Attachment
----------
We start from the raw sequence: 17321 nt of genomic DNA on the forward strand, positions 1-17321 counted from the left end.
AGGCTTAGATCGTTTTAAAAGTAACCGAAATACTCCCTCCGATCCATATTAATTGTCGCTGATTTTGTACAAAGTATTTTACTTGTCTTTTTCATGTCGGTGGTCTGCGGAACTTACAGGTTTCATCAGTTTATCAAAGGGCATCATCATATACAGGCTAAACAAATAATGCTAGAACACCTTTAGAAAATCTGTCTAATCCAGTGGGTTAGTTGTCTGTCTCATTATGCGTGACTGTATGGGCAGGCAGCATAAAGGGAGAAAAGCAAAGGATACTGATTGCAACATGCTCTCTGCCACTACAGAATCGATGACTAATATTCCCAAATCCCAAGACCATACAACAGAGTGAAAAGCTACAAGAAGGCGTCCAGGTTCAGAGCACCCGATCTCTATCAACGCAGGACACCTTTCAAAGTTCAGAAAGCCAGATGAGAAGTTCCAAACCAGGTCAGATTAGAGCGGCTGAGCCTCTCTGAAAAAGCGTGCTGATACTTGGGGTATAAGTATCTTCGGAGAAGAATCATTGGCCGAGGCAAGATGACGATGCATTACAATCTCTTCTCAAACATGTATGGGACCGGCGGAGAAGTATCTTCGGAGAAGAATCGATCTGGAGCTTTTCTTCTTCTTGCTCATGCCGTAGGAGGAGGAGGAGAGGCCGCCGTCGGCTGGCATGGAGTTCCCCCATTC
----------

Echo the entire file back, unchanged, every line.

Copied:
We start from the raw sequence: 17321 nt of genomic DNA on the forward strand, positions 1-17321 counted from the left end.
AGGCTTAGATCGTTTTAAAAGTAACCGAAATACTCCCTCCGATCCATATTAATTGTCGCTGATTTTGTACAAAGTATTTTACTTGTCTTTTTCATGTCGGTGGTCTGCGGAACTTACAGGTTTCATCAGTTTATCAAAGGGCATCATCATATACAGGCTAAACAAATAATGCTAGAACACCTTTAGAAAATCTGTCTAATCCAGTGGGTTAGTTGTCTGTCTCATTATGCGTGACTGTATGGGCAGGCAGCATAAAGGGAGAAAAGCAAAGGATACTGATTGCAACATGCTCTCTGCCACTACAGAATCGATGACTAATATTCCCAAATCCCAAGACCATACAACAGAGTGAAAAGCTACAAGAAGGCGTCCAGGTTCAGAGCACCCGATCTCTATCAACGCAGGACACCTTTCAAAGTTCAGAAAGCCAGATGAGAAGTTCCAAACCAGGTCAGATTAGAGCGGCTGAGCCTCTCTGAAAAAGCGTGCTGATACTTGGGGTATAAGTATCTTCGGAGAAGAATCATTGGCCGAGGCAAGATGACGATGCATTACAATCTCTTCTCAAACATGTATGGGACCGGCGGAGAAGTATCTTCGGAGAAGAATCGATCTGGAGCTTTTCTTCTTCTTGCTCATGCCGTAGGAGGAGGAGGAGAGGCCGCCGTCGGCTGGCATGGAGTTCCCCCATTC